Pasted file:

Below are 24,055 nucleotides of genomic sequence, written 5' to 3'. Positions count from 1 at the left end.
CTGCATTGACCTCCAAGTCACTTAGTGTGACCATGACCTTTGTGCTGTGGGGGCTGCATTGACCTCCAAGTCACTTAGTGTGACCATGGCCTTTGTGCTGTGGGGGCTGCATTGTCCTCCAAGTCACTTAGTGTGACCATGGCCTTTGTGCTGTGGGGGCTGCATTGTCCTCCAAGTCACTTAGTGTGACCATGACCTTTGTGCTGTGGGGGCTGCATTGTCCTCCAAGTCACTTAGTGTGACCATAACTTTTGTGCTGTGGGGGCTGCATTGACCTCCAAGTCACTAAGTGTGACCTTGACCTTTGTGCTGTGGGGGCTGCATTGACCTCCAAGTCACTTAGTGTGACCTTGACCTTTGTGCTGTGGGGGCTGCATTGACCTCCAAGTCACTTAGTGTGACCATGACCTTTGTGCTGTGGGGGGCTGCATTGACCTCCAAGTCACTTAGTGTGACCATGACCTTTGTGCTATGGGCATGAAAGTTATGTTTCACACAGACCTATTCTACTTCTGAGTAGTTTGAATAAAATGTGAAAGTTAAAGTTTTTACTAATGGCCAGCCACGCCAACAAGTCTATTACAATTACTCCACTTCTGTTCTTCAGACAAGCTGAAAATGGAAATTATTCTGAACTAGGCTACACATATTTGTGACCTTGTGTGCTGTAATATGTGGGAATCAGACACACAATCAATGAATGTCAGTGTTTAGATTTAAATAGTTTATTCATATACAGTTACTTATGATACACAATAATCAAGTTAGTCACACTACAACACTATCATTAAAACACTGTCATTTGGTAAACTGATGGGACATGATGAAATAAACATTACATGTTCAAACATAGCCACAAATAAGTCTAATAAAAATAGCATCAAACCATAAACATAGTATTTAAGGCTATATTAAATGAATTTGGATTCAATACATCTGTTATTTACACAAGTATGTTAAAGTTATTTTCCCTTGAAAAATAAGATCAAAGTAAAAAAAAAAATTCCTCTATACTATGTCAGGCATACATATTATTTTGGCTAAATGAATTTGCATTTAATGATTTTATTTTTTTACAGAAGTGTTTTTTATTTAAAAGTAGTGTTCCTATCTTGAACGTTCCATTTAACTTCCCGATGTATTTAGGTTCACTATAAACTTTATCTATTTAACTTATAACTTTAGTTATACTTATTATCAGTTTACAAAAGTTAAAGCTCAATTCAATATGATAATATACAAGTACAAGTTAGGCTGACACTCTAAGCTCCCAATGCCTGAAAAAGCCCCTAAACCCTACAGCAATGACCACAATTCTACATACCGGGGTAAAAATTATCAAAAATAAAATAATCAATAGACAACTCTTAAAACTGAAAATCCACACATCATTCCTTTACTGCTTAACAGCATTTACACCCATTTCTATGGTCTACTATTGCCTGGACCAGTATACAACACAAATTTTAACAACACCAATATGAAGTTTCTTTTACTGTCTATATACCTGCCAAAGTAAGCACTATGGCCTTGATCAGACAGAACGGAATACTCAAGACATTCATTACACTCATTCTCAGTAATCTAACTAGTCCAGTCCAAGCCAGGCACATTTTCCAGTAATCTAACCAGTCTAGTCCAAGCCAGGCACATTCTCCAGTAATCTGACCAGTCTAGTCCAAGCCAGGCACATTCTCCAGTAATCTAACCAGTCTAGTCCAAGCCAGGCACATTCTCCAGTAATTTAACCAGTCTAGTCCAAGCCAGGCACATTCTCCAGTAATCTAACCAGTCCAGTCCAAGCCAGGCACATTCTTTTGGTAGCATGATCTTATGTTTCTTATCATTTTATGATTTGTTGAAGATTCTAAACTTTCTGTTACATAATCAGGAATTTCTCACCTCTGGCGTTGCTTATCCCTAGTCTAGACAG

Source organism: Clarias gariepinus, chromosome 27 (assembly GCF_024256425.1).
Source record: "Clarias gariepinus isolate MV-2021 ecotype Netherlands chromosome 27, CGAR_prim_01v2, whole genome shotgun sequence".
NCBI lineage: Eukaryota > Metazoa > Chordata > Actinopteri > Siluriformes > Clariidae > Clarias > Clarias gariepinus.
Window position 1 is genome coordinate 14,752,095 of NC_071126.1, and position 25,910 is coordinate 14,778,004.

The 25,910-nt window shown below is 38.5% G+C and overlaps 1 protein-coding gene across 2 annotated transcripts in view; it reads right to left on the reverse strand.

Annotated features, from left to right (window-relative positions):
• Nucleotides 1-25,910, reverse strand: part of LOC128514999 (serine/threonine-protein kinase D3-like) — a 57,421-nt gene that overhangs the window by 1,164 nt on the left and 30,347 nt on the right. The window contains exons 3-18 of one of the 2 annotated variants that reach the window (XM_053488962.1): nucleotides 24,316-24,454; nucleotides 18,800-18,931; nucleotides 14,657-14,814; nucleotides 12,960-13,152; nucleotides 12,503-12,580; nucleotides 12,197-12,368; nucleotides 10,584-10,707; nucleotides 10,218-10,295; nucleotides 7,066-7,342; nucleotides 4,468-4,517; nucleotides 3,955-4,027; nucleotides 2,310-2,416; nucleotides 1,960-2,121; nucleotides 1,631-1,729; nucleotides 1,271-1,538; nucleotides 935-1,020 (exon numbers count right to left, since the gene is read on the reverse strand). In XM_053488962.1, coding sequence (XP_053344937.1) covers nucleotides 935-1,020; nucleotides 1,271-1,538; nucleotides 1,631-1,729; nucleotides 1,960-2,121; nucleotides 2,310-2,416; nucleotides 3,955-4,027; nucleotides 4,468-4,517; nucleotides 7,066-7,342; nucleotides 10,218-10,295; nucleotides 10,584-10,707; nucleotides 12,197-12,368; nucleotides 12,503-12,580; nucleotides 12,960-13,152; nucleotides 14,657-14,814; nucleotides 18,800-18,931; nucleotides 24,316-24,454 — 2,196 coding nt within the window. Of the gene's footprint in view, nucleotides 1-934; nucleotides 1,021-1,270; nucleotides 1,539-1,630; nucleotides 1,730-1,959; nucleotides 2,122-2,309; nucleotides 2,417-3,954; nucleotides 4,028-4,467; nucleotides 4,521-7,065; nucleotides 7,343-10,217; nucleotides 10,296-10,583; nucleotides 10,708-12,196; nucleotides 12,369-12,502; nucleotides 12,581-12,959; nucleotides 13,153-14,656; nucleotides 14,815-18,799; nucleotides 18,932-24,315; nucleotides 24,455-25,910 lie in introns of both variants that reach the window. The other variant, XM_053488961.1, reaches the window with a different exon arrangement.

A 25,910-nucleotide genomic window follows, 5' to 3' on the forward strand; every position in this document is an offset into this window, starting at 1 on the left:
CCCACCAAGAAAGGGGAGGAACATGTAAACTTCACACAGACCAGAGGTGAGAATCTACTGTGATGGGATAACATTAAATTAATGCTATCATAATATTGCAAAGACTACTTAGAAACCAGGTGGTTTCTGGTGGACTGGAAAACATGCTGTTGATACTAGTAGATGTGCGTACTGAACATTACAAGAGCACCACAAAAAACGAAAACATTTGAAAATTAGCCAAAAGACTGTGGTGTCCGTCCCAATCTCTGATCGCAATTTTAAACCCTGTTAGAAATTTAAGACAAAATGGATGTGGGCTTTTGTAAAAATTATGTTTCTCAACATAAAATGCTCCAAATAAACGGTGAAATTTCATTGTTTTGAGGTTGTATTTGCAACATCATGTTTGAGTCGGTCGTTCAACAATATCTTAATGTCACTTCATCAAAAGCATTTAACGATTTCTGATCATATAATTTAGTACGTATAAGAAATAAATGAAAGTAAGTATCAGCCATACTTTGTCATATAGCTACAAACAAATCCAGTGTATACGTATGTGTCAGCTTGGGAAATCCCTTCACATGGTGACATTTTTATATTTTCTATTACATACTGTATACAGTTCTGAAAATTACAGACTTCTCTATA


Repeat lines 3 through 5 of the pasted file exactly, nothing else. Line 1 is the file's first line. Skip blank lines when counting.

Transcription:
Source organism: Clarias gariepinus, chromosome 27 (assembly GCF_024256425.1).
Source record: "Clarias gariepinus isolate MV-2021 ecotype Netherlands chromosome 27, CGAR_prim_01v2, whole genome shotgun sequence".
NCBI lineage: Eukaryota > Metazoa > Chordata > Actinopteri > Siluriformes > Clariidae > Clarias > Clarias gariepinus.